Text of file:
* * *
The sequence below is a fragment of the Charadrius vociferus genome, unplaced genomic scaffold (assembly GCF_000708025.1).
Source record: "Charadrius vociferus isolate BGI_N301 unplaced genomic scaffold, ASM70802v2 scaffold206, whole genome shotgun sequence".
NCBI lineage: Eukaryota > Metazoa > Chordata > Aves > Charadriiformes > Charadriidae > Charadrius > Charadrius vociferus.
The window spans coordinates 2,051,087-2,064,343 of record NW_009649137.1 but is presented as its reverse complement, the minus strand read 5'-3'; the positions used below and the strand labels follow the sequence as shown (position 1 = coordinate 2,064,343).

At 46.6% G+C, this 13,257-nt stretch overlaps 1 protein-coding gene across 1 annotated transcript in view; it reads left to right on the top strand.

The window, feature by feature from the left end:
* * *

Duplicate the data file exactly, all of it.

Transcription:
The sequence below is a fragment of the Charadrius vociferus genome, unplaced genomic scaffold (assembly GCF_000708025.1).
Source record: "Charadrius vociferus isolate BGI_N301 unplaced genomic scaffold, ASM70802v2 scaffold206, whole genome shotgun sequence".
NCBI lineage: Eukaryota > Metazoa > Chordata > Aves > Charadriiformes > Charadriidae > Charadrius > Charadrius vociferus.
The window spans coordinates 2,051,087-2,064,343 of record NW_009649137.1 but is presented as its reverse complement, the minus strand read 5'-3'; the positions used below and the strand labels follow the sequence as shown (position 1 = coordinate 2,064,343).

At 46.6% G+C, this 13,257-nt stretch overlaps 1 protein-coding gene across 1 annotated transcript in view; it reads left to right on the top strand.

The window, feature by feature from the left end: